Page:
Have you ever looked at a possible plan for your next model and been a little wary of some tight triple compound curves on the stem, or wondered how to carve a bow section with a nice sharp (and straight) stem? Well here's the ship for you..... Imagine a ship with no pointy ends. A perfectly flat bottom, and not much of that fiddly superstructure stuff to fret about. It had lots of boilers and engines and things - 8 engines driving six propellers, so you'll get lots of practice on shaft alignment. It sported two big guns and two tall smokestacks.
Let me give you some background.
Around the middle of the 19th century, iron ships were replacing wood. At the same time, naval gun design was bringing on big, rifled guns with ranges far beyond anything seen before. These new weapons could deliver an exploding shell to a distance of 5,000 feet or more. Aiming the new shells was proving difficult, especially since these new ships lacked the roll stabilization of sails. Scottish shipbuilder John Elder gave it some thought and wrote an article postulating that a wider beam would not only stabilize the ship, but would also reduce draught, allow more efficient use of armour, plus more and larger guns. Sounds perfectly reasonable, right?
Enter Rear-Admiral Andrei Alexandrovich Popov of the Imperial Russian Navy. He was so taken with the concept that he designed a perfectly circular armoured ship. Now Popov may have been prone to exaggeration, but it seems he was also a good salesman, because he convinced General-Admiral Grand Duke Konstantin Nikolayevich (his guy's nautical IQ may have been in inverse proportion to the length of his name & title) to the construct two of these things. The first, the Novgorod, was a perfect circle, but the second of the class, the Vice-Admiral Popov, was squeezed little in the middle. Built in Russia between 1873 and 1875, Novgorod was 101 feet in one direction and 101 in another, with a draft of 14 feet while Popov was reported to be 126 feet long with a beam of only 117 feet. Both carried two large guns in a single barbette mounted in the middle of the dinner plate.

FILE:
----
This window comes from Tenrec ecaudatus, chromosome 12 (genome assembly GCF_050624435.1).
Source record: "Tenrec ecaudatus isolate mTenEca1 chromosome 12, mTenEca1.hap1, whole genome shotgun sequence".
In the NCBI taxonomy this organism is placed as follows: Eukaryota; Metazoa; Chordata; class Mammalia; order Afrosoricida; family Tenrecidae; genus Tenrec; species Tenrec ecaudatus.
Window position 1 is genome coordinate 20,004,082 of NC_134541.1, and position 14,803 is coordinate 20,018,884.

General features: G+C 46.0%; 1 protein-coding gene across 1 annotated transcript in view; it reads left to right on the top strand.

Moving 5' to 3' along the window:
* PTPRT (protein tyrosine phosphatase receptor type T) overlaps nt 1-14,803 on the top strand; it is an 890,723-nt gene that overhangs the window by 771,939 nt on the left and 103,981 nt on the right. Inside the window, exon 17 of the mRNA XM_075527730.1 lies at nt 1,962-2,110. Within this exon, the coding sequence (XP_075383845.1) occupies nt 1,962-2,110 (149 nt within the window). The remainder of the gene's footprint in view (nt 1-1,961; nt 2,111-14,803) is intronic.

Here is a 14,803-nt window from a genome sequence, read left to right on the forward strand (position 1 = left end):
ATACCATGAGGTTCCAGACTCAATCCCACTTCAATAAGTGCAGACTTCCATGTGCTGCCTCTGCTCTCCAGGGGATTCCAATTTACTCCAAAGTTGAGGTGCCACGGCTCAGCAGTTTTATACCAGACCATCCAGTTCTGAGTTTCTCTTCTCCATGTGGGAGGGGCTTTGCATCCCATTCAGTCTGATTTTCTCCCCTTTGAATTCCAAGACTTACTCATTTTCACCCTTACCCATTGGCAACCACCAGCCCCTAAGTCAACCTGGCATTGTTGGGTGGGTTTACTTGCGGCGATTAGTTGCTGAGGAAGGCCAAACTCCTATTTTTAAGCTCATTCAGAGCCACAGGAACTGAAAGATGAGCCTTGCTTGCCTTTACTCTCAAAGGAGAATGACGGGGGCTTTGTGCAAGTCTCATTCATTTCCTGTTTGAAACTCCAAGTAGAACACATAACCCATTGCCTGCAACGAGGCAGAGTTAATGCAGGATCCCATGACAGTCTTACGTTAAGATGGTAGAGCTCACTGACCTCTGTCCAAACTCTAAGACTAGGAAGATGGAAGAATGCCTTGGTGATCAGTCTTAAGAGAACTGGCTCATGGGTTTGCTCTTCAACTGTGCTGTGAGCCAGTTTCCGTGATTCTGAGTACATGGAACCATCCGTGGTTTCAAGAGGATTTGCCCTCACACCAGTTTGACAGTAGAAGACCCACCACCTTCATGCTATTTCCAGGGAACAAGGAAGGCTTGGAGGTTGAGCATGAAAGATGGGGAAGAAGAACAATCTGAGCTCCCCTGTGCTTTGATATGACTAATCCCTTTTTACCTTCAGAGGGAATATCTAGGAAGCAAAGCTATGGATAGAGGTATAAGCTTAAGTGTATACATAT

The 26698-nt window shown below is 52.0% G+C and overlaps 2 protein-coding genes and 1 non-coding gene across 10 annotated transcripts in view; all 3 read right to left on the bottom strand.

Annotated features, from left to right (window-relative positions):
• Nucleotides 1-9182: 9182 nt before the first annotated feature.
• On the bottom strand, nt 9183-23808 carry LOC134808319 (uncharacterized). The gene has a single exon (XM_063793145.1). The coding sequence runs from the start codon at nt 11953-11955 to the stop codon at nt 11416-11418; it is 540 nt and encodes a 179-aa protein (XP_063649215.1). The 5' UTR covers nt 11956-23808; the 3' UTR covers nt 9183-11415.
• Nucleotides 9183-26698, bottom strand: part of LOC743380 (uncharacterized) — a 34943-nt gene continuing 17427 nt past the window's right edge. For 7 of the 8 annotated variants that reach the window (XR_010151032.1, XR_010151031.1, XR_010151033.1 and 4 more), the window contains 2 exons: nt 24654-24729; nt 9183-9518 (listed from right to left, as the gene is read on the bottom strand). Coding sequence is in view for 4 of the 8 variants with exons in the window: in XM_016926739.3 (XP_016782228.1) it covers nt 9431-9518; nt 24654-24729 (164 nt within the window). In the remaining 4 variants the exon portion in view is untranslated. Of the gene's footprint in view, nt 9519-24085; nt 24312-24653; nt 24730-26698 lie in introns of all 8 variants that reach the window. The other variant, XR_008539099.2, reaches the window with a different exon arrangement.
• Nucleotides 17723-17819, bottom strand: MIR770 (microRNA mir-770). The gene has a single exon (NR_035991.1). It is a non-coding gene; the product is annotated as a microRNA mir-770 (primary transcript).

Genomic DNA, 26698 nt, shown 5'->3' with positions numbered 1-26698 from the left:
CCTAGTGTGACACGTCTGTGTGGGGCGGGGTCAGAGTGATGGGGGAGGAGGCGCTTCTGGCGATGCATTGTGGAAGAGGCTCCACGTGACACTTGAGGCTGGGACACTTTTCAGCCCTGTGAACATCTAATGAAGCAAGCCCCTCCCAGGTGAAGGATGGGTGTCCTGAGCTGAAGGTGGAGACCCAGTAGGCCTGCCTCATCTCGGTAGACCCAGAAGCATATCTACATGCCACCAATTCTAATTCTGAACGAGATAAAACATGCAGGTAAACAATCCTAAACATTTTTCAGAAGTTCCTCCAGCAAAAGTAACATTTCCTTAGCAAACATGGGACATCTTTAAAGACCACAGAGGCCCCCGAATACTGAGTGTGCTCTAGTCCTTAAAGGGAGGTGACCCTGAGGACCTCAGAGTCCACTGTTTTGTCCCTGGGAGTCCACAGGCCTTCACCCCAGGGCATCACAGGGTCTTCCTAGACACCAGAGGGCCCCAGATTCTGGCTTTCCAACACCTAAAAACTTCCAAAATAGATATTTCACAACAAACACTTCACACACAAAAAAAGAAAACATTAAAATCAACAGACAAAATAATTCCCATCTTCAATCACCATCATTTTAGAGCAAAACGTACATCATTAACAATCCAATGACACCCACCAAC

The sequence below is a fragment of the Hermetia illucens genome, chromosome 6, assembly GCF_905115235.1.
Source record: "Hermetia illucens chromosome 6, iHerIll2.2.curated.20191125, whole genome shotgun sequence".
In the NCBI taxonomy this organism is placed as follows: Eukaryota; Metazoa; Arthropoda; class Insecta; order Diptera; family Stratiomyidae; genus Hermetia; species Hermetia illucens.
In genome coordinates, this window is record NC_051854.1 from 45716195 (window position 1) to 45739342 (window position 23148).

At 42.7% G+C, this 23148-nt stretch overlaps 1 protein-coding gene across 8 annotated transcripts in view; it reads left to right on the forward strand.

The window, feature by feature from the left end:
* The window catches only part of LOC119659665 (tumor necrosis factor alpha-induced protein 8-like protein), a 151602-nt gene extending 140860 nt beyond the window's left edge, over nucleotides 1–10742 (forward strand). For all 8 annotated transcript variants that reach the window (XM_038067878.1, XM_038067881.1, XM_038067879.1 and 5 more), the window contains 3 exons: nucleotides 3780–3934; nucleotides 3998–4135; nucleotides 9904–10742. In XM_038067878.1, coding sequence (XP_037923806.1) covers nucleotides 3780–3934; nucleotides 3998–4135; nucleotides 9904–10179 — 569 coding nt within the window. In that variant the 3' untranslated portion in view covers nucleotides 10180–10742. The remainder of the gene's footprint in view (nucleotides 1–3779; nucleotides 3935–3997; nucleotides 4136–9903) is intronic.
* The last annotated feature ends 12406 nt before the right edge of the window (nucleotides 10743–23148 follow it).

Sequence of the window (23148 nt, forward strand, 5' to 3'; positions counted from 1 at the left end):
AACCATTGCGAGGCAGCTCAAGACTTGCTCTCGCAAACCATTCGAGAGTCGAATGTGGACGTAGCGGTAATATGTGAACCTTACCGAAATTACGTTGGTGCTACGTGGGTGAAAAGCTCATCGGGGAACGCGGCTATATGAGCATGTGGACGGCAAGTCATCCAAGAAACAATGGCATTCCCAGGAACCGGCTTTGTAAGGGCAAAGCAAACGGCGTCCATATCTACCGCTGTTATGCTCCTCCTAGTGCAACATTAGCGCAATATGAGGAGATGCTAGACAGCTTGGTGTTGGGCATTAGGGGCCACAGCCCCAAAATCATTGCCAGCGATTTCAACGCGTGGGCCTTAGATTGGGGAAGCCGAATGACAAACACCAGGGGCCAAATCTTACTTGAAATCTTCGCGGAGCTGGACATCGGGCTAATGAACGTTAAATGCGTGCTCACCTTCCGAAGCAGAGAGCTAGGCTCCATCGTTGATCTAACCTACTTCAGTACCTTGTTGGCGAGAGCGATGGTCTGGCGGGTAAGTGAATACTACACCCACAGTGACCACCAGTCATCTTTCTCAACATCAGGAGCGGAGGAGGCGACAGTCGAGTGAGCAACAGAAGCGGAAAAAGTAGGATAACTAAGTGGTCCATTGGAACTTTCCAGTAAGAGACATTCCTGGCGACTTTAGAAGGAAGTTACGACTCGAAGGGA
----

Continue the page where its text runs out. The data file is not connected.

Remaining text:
One can only imagine the sea-keeping capabilities of these craft.
Popov is reported to have been difficult to handle in rough weather, taking as much as 45 minutes to complete a full circle. Rudder effect was minimal, imparting more of a spin than a turn. Of course, that may have been the designers intent; to change direction simply stop the ship, use the rudder to apply spin and, when the desired direction is achieved, apply opposite rudder to stop the spin and engage engines! The difficulty may have been in determining just where the ship was actually pointing at any given time. Maybe a painted arrow on the deck would have been helpful.
Speed and endurance were not spectacular, both ships achieving about 8.5 knots (in a single direction) while consuming many tons of coal. Unfortunately there don't seem to be to be many plans or pictures for these very unusual ships. Still, I hope someone will seriously consider having a go... we could use the result in one of our ship handling competitions!
Story by Mike Creasy.
Thanks to the Victoria Model Shipbuilding Society for permission to re-publish this article from the January 2018 edition of the their Binnacle newsletter.